Digital technology use among disadvantaged Australians: implications for equitable consumer participation in digitally-mediated communication and information exchange with health services

Lareen Newman, Kate Biedrzycki, Fran Baum
2012 Australian Health Review  
Objective: To present research findings on access to, and use of, digital information and communication technologies (ICTs) by Australians from lower income and disadvantaged backgrounds to determine implications for equitable consumer access to digitally-mediated health services and information. Methods: Focus groups were held in 2008-2009 with 80 residents from lower income and disadvantaged backgrounds in South Australia, predominantly of working-and family-formation age (25 to 55).
more » ... 25 to 55). Qualitative analysis was conducted on a-priori and emergent themes to describe dominant categories. Results: Access to, and use of, computers, the Internet and mobile phones varied considerably in extent, frequency and quality within and across groups due to differences in abilities, resources and lifecourse pathways. Barriers and facilitators included English literacy situation, social connection, health status, employment status, and trust. Many people gained ICT skills by trial and error or help from friends, and only a few from formal programs, resulting in varied skills. Conclusion: The considerable variation in ICT access and use within lower income and disadvantaged groups must be acknowledged and accommodated by health initiatives and services when delivering digitally-mediated consumer-provider interaction, online health information, or online self-management of health conditions. If services require consumers to participate in digitally-mediated communication exchange, then we suggest they might support skills and technology acquisition, and/or provide non-ICT alternatives, in order to avoid exacerbating health inequities. What is known about the topic? Government and health provider use of digitally-mediated information and communication is rapidly increasing. However, national data show that ICT access is unevenly distributed across Australia's population. Furthermore, this distribution mirrors the health gradient. There is little qualitative data on the extent to which, and ways in which, ICTs are used within lower income and disadvantaged groups -those with greater health need. What does this paper add? This paper augments the scant literature to describe ICT access and use in a range of lower income and disadvantaged groups. It indicates barriers and facilitators , and highlights the need for formal supports to level up the whole population to have the skills, confidence and resources to use and benefit from ICT-mediated communication. What are the implications for practitioners? As health services and governments increase the level of digitally-mediated information and communication connection with consumers/patients, it is important to understand and find ways to address differential consumer access to and use of ICTs, so that equity of access to services and information is promoted. This is particularly important as lower income and disadvantaged groups are likely to have both poorer health and lower ICT use. Archived at Flinders University: Conclusion Our study findings augment the scant literature to provide insight into the implications of increased ICT-mediated health services for disadvantaged groups. While qualitative findings from non-random selected groups are not generalisable, this limitation was partly addressed by our participants having broadly representative characteristics of the more disadvantaged in the Australian population. Our study suggests that ICT mediated health initiatives should be considered in more complex and diverse ways to ensure that health inequities are not exacerbated by digitally-mediated communication methods excluding those who lack skills, resources or capabilities to use ICTs. Unless lower SES groups receive appropriate support (e.g. skills training, funded equipment), ICT mediated communication may become a new barrier to health service access. Consumers should be included in communication planning, rather than taking a "one-size-fits-all" approach, and further research on the topic is indicated. Without such compensatory measures Australia's E-Health Strategy may end up increasing inequities in health service access.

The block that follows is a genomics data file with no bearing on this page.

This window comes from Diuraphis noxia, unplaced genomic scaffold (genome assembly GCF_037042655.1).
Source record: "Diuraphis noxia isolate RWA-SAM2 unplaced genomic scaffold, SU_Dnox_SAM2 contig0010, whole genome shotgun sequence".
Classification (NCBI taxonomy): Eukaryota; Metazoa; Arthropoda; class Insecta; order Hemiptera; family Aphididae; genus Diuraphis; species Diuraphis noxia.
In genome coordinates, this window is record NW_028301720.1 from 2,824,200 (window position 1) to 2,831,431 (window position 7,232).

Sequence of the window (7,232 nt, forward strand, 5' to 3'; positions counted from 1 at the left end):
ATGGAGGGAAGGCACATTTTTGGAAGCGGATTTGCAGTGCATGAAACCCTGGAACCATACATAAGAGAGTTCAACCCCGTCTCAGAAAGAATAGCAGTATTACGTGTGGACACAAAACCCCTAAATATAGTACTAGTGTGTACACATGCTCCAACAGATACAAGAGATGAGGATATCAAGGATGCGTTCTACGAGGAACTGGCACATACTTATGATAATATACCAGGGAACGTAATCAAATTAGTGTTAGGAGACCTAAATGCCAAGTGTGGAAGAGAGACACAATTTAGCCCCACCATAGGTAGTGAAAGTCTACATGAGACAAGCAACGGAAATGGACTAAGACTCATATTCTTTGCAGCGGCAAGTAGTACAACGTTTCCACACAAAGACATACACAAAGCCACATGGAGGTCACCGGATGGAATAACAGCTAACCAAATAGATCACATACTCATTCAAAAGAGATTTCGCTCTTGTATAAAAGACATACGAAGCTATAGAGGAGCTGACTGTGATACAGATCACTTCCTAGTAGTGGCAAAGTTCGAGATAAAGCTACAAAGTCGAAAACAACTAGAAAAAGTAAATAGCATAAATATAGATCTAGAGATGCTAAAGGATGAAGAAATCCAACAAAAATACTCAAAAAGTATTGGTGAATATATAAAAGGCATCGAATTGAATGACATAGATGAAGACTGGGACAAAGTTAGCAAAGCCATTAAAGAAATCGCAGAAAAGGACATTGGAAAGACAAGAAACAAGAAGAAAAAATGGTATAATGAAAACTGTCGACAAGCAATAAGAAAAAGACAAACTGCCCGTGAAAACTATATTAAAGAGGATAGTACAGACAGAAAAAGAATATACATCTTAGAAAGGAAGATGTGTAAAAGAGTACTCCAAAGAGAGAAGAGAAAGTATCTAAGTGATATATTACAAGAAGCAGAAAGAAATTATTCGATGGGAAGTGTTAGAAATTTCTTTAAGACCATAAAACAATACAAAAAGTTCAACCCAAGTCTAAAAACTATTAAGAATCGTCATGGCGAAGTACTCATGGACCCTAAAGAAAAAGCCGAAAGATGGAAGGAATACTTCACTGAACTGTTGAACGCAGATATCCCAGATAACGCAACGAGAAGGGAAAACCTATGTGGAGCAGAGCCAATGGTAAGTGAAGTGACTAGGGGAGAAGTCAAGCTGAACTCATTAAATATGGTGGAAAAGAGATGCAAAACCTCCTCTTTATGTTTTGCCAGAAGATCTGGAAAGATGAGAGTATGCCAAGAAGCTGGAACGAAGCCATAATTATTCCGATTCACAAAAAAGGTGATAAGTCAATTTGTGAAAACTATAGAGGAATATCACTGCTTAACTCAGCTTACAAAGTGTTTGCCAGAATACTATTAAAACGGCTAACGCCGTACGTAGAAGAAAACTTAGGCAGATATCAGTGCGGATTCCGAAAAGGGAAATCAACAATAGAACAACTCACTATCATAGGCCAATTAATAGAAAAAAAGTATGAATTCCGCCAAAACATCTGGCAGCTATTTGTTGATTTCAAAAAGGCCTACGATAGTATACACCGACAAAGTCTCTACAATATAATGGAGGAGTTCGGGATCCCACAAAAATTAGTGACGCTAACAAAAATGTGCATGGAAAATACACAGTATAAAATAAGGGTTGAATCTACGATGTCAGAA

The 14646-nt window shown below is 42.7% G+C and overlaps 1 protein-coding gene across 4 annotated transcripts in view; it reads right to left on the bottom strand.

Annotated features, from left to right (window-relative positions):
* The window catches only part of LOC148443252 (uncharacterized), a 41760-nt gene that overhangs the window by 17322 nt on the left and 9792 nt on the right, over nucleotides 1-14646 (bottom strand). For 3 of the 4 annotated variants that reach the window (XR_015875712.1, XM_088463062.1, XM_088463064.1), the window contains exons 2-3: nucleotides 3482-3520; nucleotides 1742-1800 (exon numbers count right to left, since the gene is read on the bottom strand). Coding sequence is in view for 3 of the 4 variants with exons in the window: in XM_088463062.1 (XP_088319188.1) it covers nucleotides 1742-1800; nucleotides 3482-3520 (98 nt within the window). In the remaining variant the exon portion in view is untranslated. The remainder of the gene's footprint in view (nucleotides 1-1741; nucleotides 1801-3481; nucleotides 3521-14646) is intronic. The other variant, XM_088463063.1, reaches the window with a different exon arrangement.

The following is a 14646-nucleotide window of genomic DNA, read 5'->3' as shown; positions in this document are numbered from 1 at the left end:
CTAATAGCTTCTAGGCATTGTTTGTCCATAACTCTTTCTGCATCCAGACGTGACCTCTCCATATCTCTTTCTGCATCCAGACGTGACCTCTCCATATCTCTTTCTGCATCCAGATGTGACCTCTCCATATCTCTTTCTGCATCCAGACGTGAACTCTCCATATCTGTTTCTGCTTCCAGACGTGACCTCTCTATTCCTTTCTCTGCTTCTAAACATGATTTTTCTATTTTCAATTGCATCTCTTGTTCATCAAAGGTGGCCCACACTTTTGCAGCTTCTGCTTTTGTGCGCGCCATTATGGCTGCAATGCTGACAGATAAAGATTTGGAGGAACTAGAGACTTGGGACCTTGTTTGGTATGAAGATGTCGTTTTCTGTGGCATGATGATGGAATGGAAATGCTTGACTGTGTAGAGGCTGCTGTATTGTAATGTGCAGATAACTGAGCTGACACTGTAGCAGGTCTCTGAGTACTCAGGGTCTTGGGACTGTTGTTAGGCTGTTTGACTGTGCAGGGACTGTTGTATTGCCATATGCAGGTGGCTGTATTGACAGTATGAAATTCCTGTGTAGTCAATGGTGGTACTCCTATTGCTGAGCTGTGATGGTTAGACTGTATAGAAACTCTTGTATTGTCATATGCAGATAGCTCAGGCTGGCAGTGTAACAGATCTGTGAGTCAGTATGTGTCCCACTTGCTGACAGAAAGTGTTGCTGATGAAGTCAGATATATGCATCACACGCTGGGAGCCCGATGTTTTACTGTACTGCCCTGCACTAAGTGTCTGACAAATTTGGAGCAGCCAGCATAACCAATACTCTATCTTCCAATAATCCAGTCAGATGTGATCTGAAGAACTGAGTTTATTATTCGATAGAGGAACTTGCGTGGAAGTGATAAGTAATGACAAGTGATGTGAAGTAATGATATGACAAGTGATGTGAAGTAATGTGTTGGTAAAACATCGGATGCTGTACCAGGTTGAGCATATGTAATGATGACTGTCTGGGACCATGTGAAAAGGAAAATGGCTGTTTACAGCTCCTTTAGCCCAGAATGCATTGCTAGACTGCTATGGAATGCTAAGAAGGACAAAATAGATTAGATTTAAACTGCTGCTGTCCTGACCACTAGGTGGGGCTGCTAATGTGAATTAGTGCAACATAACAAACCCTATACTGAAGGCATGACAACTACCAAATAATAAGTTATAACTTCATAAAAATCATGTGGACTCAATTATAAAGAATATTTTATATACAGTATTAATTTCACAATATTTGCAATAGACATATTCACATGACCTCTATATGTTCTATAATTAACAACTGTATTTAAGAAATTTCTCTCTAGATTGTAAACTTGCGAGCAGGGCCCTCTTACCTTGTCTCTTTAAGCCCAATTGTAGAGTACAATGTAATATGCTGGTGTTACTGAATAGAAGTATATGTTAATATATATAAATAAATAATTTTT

doi:10.1071/ah11042 pmid:22624630 fatcat:43cke2at5rau7iryfe2ujupyau